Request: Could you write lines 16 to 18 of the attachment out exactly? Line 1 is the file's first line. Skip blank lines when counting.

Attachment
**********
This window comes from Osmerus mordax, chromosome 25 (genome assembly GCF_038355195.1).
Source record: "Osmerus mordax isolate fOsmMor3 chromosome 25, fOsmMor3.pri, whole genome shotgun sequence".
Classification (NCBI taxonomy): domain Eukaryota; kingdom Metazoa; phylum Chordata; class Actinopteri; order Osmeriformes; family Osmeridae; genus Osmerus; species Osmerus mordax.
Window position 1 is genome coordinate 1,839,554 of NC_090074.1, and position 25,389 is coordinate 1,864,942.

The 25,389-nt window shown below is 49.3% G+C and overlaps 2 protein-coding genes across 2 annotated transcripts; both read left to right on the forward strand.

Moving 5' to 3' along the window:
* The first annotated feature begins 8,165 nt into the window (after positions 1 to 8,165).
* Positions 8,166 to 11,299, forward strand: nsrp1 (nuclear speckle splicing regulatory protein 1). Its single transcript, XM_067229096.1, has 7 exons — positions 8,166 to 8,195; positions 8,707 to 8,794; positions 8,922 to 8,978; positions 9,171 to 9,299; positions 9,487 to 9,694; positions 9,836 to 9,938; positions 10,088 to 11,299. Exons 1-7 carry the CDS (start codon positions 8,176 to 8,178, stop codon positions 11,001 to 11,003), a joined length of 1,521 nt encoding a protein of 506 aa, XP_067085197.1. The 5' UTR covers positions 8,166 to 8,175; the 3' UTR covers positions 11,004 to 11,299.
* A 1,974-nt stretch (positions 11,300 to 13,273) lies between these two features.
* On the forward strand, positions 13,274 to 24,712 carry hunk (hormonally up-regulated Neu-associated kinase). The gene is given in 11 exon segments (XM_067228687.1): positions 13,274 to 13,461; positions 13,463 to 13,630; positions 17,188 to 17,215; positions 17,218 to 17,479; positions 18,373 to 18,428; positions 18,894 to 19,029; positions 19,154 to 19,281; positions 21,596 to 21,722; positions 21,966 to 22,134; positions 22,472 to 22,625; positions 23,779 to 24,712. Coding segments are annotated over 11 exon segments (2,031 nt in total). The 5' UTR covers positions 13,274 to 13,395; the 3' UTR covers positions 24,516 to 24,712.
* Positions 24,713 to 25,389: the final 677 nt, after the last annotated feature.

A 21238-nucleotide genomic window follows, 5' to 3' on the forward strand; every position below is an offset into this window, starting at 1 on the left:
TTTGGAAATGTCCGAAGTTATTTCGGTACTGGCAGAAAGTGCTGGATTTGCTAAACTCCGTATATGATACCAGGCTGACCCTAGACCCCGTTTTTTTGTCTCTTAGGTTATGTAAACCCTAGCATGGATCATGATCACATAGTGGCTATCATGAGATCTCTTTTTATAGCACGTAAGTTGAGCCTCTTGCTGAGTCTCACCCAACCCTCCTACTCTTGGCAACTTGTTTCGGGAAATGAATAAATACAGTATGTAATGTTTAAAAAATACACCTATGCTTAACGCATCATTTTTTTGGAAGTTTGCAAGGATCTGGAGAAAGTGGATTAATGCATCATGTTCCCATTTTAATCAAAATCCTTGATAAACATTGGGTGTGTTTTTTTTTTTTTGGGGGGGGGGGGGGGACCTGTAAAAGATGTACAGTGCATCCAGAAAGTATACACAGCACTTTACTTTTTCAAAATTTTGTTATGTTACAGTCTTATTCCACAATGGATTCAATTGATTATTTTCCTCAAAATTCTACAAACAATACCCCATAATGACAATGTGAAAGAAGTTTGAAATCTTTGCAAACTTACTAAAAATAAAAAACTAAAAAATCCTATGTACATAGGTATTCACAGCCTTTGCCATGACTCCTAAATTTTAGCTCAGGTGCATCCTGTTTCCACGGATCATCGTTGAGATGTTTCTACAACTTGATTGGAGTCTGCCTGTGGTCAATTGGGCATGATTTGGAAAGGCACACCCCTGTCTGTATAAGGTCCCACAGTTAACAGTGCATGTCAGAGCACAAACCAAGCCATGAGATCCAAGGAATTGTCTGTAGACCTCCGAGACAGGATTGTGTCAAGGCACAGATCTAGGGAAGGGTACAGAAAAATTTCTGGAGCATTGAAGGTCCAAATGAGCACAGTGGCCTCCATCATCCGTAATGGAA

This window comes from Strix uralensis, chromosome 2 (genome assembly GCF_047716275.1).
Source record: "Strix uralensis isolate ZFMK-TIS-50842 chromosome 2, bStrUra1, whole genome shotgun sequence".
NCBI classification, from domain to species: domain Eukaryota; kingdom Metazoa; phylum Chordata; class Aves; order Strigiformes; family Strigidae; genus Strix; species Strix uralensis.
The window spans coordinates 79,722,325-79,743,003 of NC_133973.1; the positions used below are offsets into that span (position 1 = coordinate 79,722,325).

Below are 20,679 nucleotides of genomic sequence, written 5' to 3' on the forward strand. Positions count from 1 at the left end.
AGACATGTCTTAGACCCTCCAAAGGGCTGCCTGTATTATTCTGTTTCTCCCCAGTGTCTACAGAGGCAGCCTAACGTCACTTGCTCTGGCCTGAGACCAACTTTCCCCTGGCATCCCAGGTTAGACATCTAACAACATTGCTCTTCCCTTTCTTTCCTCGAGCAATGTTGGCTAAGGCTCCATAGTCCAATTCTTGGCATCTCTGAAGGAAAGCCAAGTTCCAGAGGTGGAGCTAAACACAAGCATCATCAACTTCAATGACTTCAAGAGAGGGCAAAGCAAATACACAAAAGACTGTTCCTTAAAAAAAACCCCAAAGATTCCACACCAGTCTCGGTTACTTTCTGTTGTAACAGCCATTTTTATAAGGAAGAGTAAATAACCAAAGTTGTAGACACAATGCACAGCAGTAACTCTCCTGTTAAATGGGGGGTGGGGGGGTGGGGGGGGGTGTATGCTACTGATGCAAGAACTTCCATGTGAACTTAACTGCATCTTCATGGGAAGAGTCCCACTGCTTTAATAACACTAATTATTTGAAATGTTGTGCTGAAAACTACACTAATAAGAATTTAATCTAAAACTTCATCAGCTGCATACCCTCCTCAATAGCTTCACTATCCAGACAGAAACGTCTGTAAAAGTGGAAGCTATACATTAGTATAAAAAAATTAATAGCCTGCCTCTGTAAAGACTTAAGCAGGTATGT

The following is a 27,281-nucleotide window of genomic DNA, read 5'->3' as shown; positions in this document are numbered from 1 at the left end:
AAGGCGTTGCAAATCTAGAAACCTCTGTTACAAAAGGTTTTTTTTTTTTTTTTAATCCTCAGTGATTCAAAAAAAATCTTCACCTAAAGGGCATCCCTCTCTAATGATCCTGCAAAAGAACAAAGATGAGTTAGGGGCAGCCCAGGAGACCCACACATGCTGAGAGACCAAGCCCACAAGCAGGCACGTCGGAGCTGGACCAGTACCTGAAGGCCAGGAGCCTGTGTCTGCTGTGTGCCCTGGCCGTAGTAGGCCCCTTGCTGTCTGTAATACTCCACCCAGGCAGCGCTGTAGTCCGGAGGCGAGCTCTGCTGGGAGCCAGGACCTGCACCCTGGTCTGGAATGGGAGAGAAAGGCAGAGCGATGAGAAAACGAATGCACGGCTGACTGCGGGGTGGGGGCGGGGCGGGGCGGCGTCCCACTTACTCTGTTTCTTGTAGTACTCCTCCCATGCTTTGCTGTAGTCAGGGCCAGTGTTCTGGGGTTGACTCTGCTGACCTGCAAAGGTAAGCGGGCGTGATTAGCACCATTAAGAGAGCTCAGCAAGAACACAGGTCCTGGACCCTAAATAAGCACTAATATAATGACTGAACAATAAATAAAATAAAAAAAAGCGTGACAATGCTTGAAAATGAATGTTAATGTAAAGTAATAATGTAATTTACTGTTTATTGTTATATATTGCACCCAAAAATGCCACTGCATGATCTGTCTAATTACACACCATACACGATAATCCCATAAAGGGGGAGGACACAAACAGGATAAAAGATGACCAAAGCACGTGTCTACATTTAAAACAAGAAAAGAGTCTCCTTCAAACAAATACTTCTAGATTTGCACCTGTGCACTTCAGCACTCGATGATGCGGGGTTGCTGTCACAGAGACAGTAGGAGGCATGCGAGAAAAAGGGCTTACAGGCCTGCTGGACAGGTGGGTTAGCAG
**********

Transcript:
NCBI classification, from domain to species: domain Eukaryota; kingdom Metazoa; phylum Chordata; class Aves; order Strigiformes; family Strigidae; genus Strix; species Strix uralensis.
The window spans coordinates 79,722,325-79,743,003 of NC_133973.1; the positions used below are offsets into that span (position 1 = coordinate 79,722,325).

Below are 20,679 nucleotides of genomic sequence, written 5' to 3' on the forward strand. Positions count from 1 at the left end.